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More companies are moving to a remote-work option, which poses benefits and challenges in equal measure. Through trial and error, I’ve come to consider these to be best practices when it comes to leading a high-performance remote proposal team (while being remote myself).
Establish Clear Processes
There is nothing more frustrating than showing up to a new job or team and there being no clear onboarding plan. Your remote proposal team definitely needs such a plan. At minimum, the basics of how the team communicates and handles proposals should be available in an easy-to-access location. Maintain a handbook that all new hires contribute to as they learn the job. That way, the body of knowledge is never lost and always growing. APMP’s Foundation Certification can be an excellent tool for ensuring everyone is on the same page
A major advantage to maintaining clear processes is the interdepartmental reliability it builds. Proposals often require input and approvals from multiple departments. When remote, your team cannot simply drop by someone’s desk to check on a deliverable. By building processes for these functions with the departments, your team is empowered to point to something that has been co-authored if they ever receive pushback. Everything runs more smoothly when expectations are understood by all parties.
Make Set Work Hours
Proposals can mean long hours. Working from a home office makes it even more difficult to shut down for the night. The easiest way to ensure your team’s work-life balance and prevent burnout is to create set work hours for all team members—even if everyone’s hours are slightly different due to time zones. Enforcing set work hours makes it that much easier to manage overtime and related budgets. Just be sure to schedule team meetings during hours that everyone is available.
Effective communication is the key to any successful relationship. Remote teams are no different.
Maintain Flexible and Open Communication
Effective communication is the key to any successful relationship. Remote teams are no different. Offer multiple ways for your team to connect. Chat, text, phone calls, video calls, and email all have a place. Figure out what works and be adaptable.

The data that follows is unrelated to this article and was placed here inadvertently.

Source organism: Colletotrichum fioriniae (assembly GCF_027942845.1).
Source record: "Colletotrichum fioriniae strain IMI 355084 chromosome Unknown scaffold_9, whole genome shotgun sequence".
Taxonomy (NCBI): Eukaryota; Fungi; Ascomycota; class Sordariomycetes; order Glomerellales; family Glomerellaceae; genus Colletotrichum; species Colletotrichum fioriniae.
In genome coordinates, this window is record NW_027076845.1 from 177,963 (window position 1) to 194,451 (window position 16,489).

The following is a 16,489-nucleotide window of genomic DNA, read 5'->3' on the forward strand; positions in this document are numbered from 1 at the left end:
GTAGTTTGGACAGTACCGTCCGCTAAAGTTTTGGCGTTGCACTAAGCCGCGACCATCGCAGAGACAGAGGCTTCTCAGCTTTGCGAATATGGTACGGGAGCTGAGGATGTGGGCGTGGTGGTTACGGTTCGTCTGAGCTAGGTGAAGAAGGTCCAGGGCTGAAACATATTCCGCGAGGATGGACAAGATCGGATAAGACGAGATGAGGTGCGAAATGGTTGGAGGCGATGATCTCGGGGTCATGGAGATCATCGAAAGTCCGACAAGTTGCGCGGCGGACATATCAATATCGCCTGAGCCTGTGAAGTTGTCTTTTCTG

When you’re in a busy period, implement an escalation process for communication so nothing critical is missed. For example, instead of overusing high-importance email markers, try a color-coded alert in the subject line, such as orange for “potential issue” and red for “escalation required.”
Beyond ad hoc communication, enforcing a structure is necessary when everyone is not in the same place. Scheduled Monday morning check-ins and monthly reviews get everyone on the same page, highlight potential obstacles, drive team solutions, and build trust among co-workers. Additionally, one-on-one meetings each week ensure all concerns are heard by individual team members. These meetings are essential for reinforcing behavior, and they allow for ongoing coaching and development.
Beyond the proposal team, scheduled bimonthly or monthly meetings with key subject matter experts (SMEs) can mean the difference between a good response and a great one. These meetings enable the SMEs to relay updates and changes. They also allow the proposal team to ask questions and gain clarification. Since SMEs can be difficult to pin down as deadlines loom, avoid that headache by getting the most information you can in one sitting.
Don’t overlook the benefits of an annual on-site meeting where the whole team gets together in person. The face-to-face exposure is critical for team bonding. Using this time for professional development and team building provides a fun way for the team to grow. There’s no reason to limit the fun to just once a year, though. Offer performance incentives, team member spotlights, and silly themes for regular meetings to boost morale and encourage employee engagement.
APMP’s annual or regional conferences can also be an excellent time to hold one of these team meetups, with both structured learning opportunities and downtime to meet as a team.